Range of Metric Threads............................................................................................................... 0.2 – 4.5 mm

2: The gunsmithing model, in my very unqualified opinion, is an upsell that most won't need. My personal experience tells me that my shorter,

smaller G4002 is more machine than I need. And I often wish I'd have gotten something even smaller, just because it's kind of a big deal to move

something that weighs a thousand pounds for me. But, who knows...maybe I'd appreciate some features of the G4003G. If my luck holds, I'll never

need to find out.

3: I don't know. I don't even know what a Clausing 1300 is, sadly. But don't let the electrical stop you from getting what you really want. These guys on this forum can walk you through just about anything. Many of them have machines meant to run on 230 Volt three phase, using some electrical wizardry called a VFD. Evidently, it'll solve almost any mismatch problem you might encounter. Assuming your comfortable doing electrical work.

Welcome aboard! You are the first person I've seen on here within a few hours of me. That's a little uplifting in a way. Maybe someday there'll be enough to have a group. Professional machinists around here aren't really all that interested in explaining how they would do a particular job. They all get this angry look on their face, and start speaking in grunts and hand signals when you try to pick their brains. Anyhow, let me know if I can be of assistance. I may not know how to do something, but I can usually find someone who does.
 

Mutt

H-M Supporter - Gold Member
H-M Supporter - Gold Member ($25)
Joined
Aug 16, 2014
Messages
312
I have owned a 4003 since new in 1999. If given the opportunity to buy the same lathe again, the answer would definately be NO. Grizzly's customer service STINKS. Their techs are not knowledgeable and have the "I understand"mentality, but will readily sell you a part that will not fit, without serious modification. If ya wait to order replacement parts for more than 8 years, you'll be totally out of luck, stuck with who knows how much research trying to locate anything that "might" work and be forced to make that non-stock different part work. (if ya ever want to use the lathe again. Did I mention their customer service STINKS?
 

mksj

Active User
H-M Supporter - Gold Member ($25)
Joined
Jun 12, 2014
Messages
2,119
Not sure which PM model you are using for comparison, but looking at a similar type you would be looking at the PM-1236GT which has the same Norton style open gearbox. Both the G400X versions and the PM1236/1340GT will do the same threads and have similar feed rates that you would typically use, 0.01-.002"/rpm (although the available range is 0.082-0.0027"/rpm). Feed and leadscrew are different, one is for feed which you would primarily be using the D and E range of gears, and for threading the full range depending on the desired thread pitch.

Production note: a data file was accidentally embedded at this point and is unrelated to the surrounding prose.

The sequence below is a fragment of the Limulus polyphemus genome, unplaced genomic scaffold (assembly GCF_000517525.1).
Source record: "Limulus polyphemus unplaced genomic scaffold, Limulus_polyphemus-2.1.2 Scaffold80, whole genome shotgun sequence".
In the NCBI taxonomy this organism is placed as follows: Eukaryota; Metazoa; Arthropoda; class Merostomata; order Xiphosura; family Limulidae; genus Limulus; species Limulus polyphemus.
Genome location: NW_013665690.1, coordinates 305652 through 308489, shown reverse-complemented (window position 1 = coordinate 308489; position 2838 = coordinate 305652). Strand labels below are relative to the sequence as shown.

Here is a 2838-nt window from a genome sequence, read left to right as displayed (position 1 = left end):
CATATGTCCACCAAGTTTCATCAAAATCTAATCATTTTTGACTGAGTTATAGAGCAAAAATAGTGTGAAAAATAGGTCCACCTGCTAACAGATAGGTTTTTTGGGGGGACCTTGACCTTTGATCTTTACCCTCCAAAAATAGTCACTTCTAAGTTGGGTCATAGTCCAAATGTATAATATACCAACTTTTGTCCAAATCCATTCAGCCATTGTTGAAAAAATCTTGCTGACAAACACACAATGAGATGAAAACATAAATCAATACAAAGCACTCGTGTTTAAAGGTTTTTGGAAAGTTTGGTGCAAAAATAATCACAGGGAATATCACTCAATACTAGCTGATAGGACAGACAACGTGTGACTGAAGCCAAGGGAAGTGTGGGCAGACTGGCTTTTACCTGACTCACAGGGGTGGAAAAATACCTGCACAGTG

287232

The G4003G had a D1-5 chuck mount, not a big deal to get a backplate for that size, but you are still limited by the spindle bore on these models which are ~1.57" (40 mm). The G4003 has a smaller spindle bore of 1.417". The D1-4 is a very common chuck mount, so preferable.

As far as single phase vs. 3 phase, on the lathe you will get a better finish with 3 phase because of the more even motor pulses, VFD conversion is not so difficult, but it does add to the cost. In my book well worth the investment. Another benefit of the VFD is quick braking if you do not have a foot brake which all these models are lacking. I have previously outlined the basic VFD conversion for the 1236/1340GT, so you can review that if you want to go 3 phase.


Due to the tariff's being imposed the pricing of the Chinese mainland machinery has gone up, making the price difference between similar models to those made in Taiwan much closer. The fit and finish of the comparable Taiwanese machinery of similar models is better. I would suggest you look at the PM-1236GT which is a higher quality lathe compared to the G4003/g and priced in the same range. If you are new to machining/lathe I would suggest buying new, as availability/the price difference of a "good" used lathe has gone up. You also do not need to deal with limited or no replacement part availability for older lathes.
 

hman

Active User
H-M Platinum Supporter ($50)
Joined
Feb 17, 2013
Messages
2,094
This is my first post here. I read somewhere that it is acceptable to ask "dumb questions" here so, please, let me please get those out of the way first
Sorry, but you can't ask a "dumb question" here. That's because there ain't no such thing! :)